According to Atticus, what are three reasons why many Maycomb citizens don't want to serve on a jury in To Kill a Mockingbird?
In Harper Lee's novel To Kill A Mockingbird, Jem observes that people of Maycomb do not serve on juries. It is generally people from the woods sitting on the jury panel. He asks Atticus why that is, and Atticus explains. He begins with the fact that women in this time period were not allowed to serve on juries. Scout takes issue with this, and Atticus explains that it is probably because they do not want women hearing the sordid details of a trial.
After this, Atticus gives two reasons why Maycomb citizens do not serve:
Atticus was saying, "With people like us—that’s our share of the bill. We generally get the juries we deserve. Our stout Maycomb citizens aren’t interested, in the first place. In the second place, they’re afraid. Then, they’re—"
Jem interjects at that point to ask why they are afraid. He explains that by using an analogy of the business man, Link Deas. If Link sat on a jury that awarded a settlement to one of his customers at the expense of the other, it would cause problems for him. And that is just one example—the citizens of Maycomb's interests are all tied in together, and not one of them wants to upset the delicate social structure that allows them their illusion of a peaceful and pleasant existence.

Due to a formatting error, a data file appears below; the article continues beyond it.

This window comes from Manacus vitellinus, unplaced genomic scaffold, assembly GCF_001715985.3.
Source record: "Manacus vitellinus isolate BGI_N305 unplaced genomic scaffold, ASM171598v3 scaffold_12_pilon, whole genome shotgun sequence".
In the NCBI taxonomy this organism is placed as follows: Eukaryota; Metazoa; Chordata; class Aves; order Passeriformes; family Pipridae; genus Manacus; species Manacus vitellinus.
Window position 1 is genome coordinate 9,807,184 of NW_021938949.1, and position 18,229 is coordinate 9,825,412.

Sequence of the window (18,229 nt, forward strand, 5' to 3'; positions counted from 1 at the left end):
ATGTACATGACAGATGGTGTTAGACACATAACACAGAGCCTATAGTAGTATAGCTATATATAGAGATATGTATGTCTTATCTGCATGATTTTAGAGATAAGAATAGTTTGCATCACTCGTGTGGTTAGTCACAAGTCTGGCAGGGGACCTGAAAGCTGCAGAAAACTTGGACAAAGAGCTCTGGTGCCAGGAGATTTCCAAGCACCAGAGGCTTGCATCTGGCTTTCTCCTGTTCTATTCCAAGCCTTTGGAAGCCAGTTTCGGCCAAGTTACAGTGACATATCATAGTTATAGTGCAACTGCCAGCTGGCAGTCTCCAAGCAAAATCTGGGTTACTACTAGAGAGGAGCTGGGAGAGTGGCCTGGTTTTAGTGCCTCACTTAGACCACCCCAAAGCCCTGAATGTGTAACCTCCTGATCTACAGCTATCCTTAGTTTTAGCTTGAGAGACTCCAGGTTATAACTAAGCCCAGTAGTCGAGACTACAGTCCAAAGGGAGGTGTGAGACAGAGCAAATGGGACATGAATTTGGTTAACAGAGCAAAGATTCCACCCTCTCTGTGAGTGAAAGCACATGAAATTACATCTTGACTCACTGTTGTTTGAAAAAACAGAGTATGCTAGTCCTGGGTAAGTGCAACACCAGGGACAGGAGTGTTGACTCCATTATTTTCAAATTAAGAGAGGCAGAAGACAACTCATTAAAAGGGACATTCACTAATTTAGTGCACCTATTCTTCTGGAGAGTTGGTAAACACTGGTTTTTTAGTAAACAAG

When Atticus states they are not interested in serving on juries, this is partly because of the times—since the novel is set during the Great Depression, citizens of Maycomb have their own interests and problems. It is also because any crimes that are committed likely do not affect their lives, and they do not have a great sense of civic duty.
The third reason Atticus gives for the people of Maycomb not wanting to serve on juries is found in this quote:
You’ve many more miles to go, son. A jury’s vote’s supposed to be secret. Serving on a jury forces a man to make up his mind and declare himself about something. Men don’t like to do that. Sometimes it’s unpleasant.
It can be inferred that Atticus means the citizens may have to confront their racist ideas, considering his discussion earlier in the chapter about white men who take advantage of "negroes" being trash.
In Chapter 23, Atticus discusses why people in Maycomb don’t want to serve on juries. The first thing he says is that people aren’t interested. Remember, this story takes place during the Depression--hard times for folks living in Maycomb. They have their own lives and own jobs to tend to, and it is probably a common sentiment that they don’t care about legal proceedings if they are not involved.
Another reason Atticus says is that serving on a jury “forces a man to make up his mind and declare himself about something.” People don’t always want their opinions known by others. For example, if someone in the jury empathized with Tom Robinson and the horrible treatment of blacks in the Maycomb community, he might want to keep that a secret so as to not be harassed much like Atticus was when he was called a nigger lover by Mrs. Dubose.
And finally, as a jurist, you have to face the public and community. Atticus uses the example of Link Deas, a business owner, who if he has to make a decision between two customers, he will lose business, and therefore, doesn’t want to be put in the position to take sides.
Many residents make up excuses to avoid serving on a jury because of their concern for backlash from the community, because they are scared to take a stand, or because they just don’t care.